How to Store Leftover Pumpkin Puree

Is it okay to store the whole can in the fridge? (Because we’ve all done it.)

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October 11, 2021
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Frozen pumpkin puree. Frozen carrot and pumpkin. Vegetables containing carotene. Concept: Food products for long-term storage.

Photo by: Qwart/Getty Images

Qwart/Getty Images

By Heath Goldman for Food Network Kitchen

Heath is a culinary editor at Food Network.

When you’ve used up a whopping ½ cup pumpkin puree for a batch of pumpkin muffins (or pumpkin bread or whichever sweet pumpkin treat called your name this time), how should you store the leftover 1 1/2 cups? Is it okay to simply cover up that still-full can with a sheet of plastic wrap and stash it in the fridge? Is it possible to freeze the leftovers? You’ve got questions and we’ve got answers.

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742261301

Photo by: Michelle Arnold / EyeEm/Getty Images

Michelle Arnold / EyeEm/Getty Images

How to Store Leftover Pumpkin Puree In the Fridge

We’ve certainly been guilty of stashing a half-empty can of pumpkin puree in the back of the fridge, forgetting about it, finding it one month later and wondering if it’s still okay to use. That’s why we checked in with the USDA for a definitive answer.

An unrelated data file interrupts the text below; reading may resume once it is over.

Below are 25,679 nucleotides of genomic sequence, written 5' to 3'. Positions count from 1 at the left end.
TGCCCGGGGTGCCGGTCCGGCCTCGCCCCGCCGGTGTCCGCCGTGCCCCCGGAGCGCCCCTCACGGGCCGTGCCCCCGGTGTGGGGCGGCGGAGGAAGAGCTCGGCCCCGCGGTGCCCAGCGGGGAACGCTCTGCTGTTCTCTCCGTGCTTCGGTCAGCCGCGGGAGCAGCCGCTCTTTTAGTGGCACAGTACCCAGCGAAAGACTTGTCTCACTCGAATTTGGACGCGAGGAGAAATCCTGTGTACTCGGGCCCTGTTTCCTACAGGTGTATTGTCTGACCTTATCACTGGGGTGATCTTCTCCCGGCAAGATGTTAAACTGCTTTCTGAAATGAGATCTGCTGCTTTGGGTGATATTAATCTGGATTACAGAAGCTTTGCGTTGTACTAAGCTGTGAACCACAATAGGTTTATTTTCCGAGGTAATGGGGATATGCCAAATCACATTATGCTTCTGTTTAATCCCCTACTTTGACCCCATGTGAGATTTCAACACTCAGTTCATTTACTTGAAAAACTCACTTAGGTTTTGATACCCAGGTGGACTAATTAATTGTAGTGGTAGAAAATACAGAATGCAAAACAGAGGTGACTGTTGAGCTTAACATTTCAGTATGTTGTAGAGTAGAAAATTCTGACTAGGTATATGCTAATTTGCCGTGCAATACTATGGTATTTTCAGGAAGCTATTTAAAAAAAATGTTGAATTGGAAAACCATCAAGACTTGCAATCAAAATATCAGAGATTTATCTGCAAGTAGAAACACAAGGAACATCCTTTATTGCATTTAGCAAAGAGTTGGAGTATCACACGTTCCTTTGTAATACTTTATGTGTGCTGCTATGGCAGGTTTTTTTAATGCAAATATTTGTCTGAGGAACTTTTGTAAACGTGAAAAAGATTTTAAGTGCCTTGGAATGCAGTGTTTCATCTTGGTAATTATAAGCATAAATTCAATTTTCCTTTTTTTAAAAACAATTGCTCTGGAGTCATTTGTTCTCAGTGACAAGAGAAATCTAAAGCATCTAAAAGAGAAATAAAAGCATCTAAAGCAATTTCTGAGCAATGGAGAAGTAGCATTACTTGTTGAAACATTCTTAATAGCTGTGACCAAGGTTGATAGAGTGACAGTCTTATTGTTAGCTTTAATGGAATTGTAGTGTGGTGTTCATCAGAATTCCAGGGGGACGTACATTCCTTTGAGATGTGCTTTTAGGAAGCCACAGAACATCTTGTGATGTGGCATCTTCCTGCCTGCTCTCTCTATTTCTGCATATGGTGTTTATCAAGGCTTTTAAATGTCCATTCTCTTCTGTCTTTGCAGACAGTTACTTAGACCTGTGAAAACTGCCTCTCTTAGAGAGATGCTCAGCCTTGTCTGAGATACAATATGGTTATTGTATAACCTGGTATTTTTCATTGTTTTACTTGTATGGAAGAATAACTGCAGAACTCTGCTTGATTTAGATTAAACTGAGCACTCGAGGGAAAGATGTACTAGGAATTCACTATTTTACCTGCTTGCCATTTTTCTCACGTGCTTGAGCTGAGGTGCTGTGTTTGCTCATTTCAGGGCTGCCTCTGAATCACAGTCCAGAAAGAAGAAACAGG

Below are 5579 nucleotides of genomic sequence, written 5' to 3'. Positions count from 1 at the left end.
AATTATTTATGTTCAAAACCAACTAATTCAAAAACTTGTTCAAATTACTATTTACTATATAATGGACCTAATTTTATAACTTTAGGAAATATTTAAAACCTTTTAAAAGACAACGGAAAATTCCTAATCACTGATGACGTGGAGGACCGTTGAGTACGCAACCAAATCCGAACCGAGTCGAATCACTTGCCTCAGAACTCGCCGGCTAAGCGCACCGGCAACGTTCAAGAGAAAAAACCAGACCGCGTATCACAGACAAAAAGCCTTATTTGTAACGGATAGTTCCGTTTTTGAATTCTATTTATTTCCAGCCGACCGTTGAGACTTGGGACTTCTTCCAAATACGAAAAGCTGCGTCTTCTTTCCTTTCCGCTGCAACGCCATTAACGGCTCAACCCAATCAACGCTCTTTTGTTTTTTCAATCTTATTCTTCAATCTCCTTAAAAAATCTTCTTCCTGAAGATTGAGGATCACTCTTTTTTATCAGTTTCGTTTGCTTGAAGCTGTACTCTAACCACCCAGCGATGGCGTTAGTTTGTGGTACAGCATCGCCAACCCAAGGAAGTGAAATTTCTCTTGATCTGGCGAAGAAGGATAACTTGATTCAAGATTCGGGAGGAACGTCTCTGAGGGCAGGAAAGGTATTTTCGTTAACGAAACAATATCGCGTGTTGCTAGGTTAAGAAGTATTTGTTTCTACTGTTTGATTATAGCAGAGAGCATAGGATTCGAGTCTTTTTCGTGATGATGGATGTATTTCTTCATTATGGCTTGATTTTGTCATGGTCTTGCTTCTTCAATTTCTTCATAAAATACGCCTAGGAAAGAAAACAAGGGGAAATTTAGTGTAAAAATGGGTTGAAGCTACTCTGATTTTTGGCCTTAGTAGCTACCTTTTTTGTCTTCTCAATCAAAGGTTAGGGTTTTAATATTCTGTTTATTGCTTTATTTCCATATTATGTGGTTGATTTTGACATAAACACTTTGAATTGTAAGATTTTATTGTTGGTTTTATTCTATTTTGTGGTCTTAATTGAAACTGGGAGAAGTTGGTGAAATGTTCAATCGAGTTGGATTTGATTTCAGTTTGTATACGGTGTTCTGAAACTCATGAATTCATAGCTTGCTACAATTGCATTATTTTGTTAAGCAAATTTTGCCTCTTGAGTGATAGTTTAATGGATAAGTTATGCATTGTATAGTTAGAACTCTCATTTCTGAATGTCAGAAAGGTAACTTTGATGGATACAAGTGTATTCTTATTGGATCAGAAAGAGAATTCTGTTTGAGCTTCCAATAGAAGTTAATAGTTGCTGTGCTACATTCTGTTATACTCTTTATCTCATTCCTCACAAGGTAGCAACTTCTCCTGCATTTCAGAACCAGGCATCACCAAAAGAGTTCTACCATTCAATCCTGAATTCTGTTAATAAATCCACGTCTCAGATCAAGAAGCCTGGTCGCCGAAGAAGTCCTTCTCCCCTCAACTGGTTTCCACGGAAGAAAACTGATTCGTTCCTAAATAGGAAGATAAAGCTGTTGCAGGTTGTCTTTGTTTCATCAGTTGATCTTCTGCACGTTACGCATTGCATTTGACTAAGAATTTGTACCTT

According to the USDA website, opened low-acid canned goods (such as pumpkin puree) last for up to four days in the fridge. That’s truly not much time to use the rest up, so at this point you might want to check out our handy guide, Delicious Recipes That'll Make You Thankful for Leftover Pumpkin Puree. Or, if you don’t feel like baking again, it’s easy to use up pumpkin puree at breakfast time: simply swirl it into yogurt or add it to a smoothie.

In addition, the USDA says that while it’s safe to store opened canned foods in the container they came in, said canned food will maintain their flavor – i.e. taste better – if you transfer them to a glass or plastic airtight storage container.

How to Freeze Leftover Pumpkin Puree

If you’d really like to extend the life of your leftover pumpkin puree so it lasts all decorative gourd season long, you should freeze it. Pumpkin puree freezes beautifully without any change in texture or flavor after thawing.

Stash the leftovers in an airtight freezer bag, or, if you’d like to pre-portion it, ladle ½ cup scoops into a muffin tin or 1 tablespoon mounds into an ice cube tray. Smooth out the portions, freeze them, pop them out when they’re solid and transfer them to an airtight freezer bag.

And just like that, those lurking pumpkin puree leftovers will be ready for your next spurious fall baking project – not the trash.

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